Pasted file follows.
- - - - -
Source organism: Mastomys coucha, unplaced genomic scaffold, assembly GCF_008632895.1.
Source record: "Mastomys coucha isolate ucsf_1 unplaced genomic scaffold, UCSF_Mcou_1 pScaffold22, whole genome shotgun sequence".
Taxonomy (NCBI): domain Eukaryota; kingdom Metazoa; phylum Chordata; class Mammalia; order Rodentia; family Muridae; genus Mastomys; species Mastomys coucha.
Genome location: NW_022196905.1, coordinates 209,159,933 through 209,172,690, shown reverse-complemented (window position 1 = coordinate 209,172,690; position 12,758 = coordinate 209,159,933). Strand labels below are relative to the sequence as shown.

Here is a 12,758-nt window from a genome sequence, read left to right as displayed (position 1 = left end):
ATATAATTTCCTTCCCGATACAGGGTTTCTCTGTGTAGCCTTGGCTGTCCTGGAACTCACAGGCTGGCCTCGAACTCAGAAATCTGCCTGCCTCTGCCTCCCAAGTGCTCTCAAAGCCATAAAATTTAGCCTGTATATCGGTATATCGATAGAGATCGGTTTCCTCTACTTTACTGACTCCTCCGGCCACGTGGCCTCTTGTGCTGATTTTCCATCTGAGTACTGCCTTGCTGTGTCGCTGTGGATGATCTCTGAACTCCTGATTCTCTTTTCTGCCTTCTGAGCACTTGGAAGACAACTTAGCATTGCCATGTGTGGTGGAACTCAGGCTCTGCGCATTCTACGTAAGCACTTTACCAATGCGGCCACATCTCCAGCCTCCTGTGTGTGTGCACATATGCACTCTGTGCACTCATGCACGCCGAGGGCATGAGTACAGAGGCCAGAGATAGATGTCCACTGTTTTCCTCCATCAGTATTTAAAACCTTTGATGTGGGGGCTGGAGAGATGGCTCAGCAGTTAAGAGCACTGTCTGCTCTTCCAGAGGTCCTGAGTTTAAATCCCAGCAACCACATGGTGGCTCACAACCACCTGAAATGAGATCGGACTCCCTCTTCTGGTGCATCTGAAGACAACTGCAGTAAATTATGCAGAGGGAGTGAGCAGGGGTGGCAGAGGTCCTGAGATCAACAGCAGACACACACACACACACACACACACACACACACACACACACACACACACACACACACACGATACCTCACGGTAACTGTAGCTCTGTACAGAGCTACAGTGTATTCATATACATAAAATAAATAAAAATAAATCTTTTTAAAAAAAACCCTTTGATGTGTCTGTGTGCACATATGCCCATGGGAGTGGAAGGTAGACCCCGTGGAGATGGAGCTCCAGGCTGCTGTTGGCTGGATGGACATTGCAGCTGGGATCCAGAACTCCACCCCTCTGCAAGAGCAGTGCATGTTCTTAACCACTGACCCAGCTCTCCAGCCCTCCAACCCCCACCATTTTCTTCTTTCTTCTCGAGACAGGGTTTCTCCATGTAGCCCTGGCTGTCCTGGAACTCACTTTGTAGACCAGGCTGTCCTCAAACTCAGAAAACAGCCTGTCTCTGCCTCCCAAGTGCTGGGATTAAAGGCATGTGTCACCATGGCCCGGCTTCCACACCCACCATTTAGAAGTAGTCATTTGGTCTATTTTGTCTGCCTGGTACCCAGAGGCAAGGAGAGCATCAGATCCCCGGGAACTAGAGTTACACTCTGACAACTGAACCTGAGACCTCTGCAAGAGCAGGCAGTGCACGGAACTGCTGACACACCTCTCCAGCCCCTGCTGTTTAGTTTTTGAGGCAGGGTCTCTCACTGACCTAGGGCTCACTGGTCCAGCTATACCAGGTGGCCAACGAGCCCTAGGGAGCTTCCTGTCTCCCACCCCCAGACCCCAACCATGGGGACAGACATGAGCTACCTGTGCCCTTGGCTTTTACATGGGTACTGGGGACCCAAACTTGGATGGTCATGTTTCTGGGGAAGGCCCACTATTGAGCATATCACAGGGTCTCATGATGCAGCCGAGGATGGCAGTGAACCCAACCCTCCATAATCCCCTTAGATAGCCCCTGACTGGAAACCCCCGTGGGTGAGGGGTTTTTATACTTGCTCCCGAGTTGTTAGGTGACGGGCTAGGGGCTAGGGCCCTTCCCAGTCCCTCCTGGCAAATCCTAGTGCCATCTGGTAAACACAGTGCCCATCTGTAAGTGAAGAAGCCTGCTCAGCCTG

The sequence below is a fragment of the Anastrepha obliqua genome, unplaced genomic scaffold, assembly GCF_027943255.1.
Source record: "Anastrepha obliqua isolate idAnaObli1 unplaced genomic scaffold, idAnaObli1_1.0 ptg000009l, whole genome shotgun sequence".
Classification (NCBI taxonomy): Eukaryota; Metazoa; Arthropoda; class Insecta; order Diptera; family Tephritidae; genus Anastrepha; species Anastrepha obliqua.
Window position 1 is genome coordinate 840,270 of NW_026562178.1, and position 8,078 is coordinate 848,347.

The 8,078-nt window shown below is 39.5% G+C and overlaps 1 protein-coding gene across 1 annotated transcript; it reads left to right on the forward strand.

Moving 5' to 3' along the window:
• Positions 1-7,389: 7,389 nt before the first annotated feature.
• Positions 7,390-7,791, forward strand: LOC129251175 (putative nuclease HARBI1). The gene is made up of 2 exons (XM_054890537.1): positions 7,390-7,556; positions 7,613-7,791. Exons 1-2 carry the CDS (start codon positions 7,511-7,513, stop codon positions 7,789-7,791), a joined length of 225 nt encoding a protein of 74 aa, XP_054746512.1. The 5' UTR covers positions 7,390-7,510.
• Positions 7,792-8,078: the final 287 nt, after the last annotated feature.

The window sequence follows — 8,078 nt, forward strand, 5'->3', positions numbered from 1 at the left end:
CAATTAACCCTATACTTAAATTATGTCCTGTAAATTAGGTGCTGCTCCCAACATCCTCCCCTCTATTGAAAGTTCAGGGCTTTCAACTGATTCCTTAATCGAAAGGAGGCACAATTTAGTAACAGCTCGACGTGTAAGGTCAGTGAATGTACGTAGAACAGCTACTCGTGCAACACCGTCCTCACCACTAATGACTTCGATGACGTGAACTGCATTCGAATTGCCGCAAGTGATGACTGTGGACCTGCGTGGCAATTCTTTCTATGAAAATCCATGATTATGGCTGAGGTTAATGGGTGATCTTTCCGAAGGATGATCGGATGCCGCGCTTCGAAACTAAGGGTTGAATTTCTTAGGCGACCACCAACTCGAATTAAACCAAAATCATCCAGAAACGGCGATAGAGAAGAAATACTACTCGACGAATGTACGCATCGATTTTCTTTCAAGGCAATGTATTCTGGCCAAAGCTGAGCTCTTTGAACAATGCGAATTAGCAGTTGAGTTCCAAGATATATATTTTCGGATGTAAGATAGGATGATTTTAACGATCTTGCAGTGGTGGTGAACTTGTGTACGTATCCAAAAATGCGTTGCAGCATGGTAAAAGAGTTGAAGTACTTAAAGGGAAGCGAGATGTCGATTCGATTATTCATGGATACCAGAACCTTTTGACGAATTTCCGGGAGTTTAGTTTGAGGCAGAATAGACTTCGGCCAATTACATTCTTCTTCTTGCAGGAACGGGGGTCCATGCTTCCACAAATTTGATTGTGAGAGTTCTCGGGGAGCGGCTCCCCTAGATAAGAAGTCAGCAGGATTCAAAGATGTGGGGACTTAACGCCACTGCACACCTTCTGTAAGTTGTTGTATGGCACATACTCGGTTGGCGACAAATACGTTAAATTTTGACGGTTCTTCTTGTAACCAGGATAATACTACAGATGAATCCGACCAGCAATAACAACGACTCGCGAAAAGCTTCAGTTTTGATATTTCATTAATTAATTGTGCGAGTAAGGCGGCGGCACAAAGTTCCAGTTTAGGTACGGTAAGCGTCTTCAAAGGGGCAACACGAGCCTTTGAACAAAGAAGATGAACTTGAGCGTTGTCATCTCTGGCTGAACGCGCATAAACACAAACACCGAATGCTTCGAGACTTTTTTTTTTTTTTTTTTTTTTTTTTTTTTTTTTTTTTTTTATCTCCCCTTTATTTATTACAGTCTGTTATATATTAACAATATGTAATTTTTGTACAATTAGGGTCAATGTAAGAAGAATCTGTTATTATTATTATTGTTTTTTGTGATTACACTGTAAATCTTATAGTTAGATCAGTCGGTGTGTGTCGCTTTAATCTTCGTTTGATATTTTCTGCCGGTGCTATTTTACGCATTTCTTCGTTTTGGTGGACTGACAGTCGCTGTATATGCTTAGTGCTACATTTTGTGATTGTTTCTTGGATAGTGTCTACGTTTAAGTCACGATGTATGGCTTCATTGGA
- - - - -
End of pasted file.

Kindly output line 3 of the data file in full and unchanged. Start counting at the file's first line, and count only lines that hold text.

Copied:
Taxonomy (NCBI): domain Eukaryota; kingdom Metazoa; phylum Chordata; class Mammalia; order Rodentia; family Muridae; genus Mastomys; species Mastomys coucha.